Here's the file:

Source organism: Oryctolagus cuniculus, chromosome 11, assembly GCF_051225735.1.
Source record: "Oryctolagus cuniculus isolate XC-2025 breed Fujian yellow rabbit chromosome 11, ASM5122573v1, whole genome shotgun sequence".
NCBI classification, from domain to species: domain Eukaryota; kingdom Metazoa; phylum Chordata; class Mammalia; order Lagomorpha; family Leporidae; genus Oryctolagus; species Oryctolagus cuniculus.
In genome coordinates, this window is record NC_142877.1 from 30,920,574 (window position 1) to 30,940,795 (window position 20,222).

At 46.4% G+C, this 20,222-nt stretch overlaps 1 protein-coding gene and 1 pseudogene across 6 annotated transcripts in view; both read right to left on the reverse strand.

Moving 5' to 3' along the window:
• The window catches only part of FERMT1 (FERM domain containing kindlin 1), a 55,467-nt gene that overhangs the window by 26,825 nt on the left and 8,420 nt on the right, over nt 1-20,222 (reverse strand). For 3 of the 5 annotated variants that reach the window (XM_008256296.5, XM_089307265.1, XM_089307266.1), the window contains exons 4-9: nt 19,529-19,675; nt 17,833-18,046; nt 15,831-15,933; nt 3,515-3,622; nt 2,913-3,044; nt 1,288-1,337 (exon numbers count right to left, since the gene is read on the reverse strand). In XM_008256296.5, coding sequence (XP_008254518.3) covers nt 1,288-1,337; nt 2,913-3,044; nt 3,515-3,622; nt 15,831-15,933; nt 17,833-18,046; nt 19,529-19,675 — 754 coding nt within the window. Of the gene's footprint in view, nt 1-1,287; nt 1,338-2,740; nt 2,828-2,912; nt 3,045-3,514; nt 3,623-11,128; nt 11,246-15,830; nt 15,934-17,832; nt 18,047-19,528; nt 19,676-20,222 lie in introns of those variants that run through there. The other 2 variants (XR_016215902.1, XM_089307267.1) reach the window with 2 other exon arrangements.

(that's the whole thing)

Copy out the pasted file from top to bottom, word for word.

Source organism: Oryctolagus cuniculus, chromosome 11, assembly GCF_051225735.1.
Source record: "Oryctolagus cuniculus isolate XC-2025 breed Fujian yellow rabbit chromosome 11, ASM5122573v1, whole genome shotgun sequence".
NCBI classification, from domain to species: domain Eukaryota; kingdom Metazoa; phylum Chordata; class Mammalia; order Lagomorpha; family Leporidae; genus Oryctolagus; species Oryctolagus cuniculus.
In genome coordinates, this window is record NC_142877.1 from 30,920,574 (window position 1) to 30,940,795 (window position 20,222).

At 46.4% G+C, this 20,222-nt stretch overlaps 1 protein-coding gene and 1 pseudogene across 6 annotated transcripts in view; both read right to left on the reverse strand.

Moving 5' to 3' along the window:
• The window catches only part of FERMT1 (FERM domain containing kindlin 1), a 55,467-nt gene that overhangs the window by 26,825 nt on the left and 8,420 nt on the right, over nt 1-20,222 (reverse strand). For 3 of the 5 annotated variants that reach the window (XM_008256296.5, XM_089307265.1, XM_089307266.1), the window contains exons 4-9: nt 19,529-19,675; nt 17,833-18,046; nt 15,831-15,933; nt 3,515-3,622; nt 2,913-3,044; nt 1,288-1,337 (exon numbers count right to left, since the gene is read on the reverse strand). In XM_008256296.5, coding sequence (XP_008254518.3) covers nt 1,288-1,337; nt 2,913-3,044; nt 3,515-3,622; nt 15,831-15,933; nt 17,833-18,046; nt 19,529-19,675 — 754 coding nt within the window. Of the gene's footprint in view, nt 1-1,287; nt 1,338-2,740; nt 2,828-2,912; nt 3,045-3,514; nt 3,623-11,128; nt 11,246-15,830; nt 15,934-17,832; nt 18,047-19,528; nt 19,676-20,222 lie in introns of those variants that run through there. The other 2 variants (XR_016215902.1, XM_089307267.1) reach the window with 2 other exon arrangements.